After decades of neglect, Hamilton, Ont., is gaining attention as an export hub.
Money is flowing into the port as companies peg Hamilton as a good location to base trade in crop and food products from Western Canada going to markets in eastern North America and overseas.
“If you have extra capacity in a place like Hamilton, then if you’re looking to do exports, Hamilton is probably the place to be,” said Neil Townsend, a market analyst with G3 Canada.
G3 is building a 50,000 tonne grain export terminal in Hamilton, reportedly costing more than $50 million.
Parrish and Heimbecker announced in December that it was building a $45 million flour mill beside its four year old grain terminal at the port.
The P & H grain facility is unusual in Canada, consisting of two concrete domes, each capable of holding 28,000 tonnes.
Richardson International spent $5 million to expand its terminal there in 2012 and Bunge has an oilseed crushing plant.
There’s also a sugar plant, a brewery and crop input terminals operating at the Port of Hamilton.
For the port authority, it’s been a pleasant development. Long known as Canada’s steel town, Hamilton suffered as that industry declined.
“That business is softening somewhat, and we saw the writing on the wall a few years ago and have been cultivating agri-food as a really big opportunity in Ontario,” said Larissa Fenn, the port’s communications manager.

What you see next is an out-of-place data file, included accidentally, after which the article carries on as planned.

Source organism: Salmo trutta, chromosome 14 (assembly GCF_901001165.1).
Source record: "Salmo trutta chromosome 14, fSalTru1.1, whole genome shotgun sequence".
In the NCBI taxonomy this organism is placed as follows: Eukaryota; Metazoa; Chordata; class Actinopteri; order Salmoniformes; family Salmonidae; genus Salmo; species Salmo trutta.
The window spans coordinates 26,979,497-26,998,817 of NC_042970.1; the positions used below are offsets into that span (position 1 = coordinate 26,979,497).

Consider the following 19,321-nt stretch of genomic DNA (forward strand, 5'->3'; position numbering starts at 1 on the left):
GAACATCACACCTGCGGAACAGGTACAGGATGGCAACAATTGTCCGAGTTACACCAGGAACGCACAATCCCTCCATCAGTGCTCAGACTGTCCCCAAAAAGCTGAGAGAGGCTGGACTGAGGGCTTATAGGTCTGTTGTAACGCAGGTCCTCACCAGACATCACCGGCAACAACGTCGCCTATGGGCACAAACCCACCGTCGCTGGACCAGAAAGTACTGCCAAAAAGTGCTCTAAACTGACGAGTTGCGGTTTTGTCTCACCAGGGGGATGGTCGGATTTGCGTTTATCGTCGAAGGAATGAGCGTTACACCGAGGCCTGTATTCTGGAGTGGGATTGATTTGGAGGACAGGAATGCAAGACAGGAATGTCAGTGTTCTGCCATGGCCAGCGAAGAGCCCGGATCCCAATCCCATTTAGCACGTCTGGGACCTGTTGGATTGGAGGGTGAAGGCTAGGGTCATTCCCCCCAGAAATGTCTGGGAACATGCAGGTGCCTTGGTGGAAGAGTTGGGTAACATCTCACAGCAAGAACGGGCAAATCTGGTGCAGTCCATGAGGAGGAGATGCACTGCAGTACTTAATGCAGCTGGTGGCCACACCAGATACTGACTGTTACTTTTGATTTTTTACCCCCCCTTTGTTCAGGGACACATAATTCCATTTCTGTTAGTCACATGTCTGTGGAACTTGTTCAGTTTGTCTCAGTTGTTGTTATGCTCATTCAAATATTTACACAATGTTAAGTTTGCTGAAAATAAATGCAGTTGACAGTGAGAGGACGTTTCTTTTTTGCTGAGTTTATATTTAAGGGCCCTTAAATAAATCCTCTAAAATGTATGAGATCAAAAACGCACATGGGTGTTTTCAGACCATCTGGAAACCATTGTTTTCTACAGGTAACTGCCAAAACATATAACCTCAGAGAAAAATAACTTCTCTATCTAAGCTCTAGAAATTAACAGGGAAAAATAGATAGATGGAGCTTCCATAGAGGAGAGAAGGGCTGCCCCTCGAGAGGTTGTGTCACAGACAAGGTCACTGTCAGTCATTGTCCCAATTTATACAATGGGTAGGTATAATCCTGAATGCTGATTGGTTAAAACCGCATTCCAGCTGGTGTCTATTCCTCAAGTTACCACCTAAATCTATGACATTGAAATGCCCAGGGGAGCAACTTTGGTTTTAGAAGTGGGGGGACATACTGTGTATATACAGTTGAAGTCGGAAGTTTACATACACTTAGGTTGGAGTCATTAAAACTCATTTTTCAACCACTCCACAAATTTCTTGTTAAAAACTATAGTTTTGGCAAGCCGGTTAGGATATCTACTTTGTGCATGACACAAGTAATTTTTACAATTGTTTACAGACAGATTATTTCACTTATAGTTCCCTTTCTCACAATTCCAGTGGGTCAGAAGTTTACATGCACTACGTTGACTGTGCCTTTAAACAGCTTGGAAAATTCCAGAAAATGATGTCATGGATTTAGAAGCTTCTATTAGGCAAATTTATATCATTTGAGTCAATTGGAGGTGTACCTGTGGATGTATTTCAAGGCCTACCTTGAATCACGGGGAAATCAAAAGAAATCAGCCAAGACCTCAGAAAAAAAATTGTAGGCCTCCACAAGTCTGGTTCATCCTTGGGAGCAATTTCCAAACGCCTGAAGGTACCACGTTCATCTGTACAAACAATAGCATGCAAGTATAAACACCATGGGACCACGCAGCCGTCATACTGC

By 2017 more than $200 million in new investment will have been made in agriculture and food related facilities in Hamilton in a decade, making it clearly southern Ontario’s grain trade hub.
It’s close to the bulk of Ontario’s corn, soybean and wheat growing areas, so it’s an easy place for farmers and truckers to deliver to. It’s also handy for imported crop supplies to go the other way.
Townsend said it makes sense to process products in southern Ontario, like P & H is doing, be-cause “that is where people live. You’ve got markets there.”
The local Ontario market is good, and the Great Lakes and St. Lawrence Seaway give easy access to the U.S., Europe and beyond.
The area also isn’t subject to the same vulnerable reliance on rail lines that Western Canada suffers. Rail comes in from more directions, but cargoes can be shipped by boat and truck as well.
The port is close to Europe, where Ontario’s soybean shipments already go.
“That’s the first destination for most grain going through here,” said Fenn.
If the Canada-European Union trade agreement is made final, more wheat and other crops could flow from southern Ontario to Europe, so Hamilton is well-situated.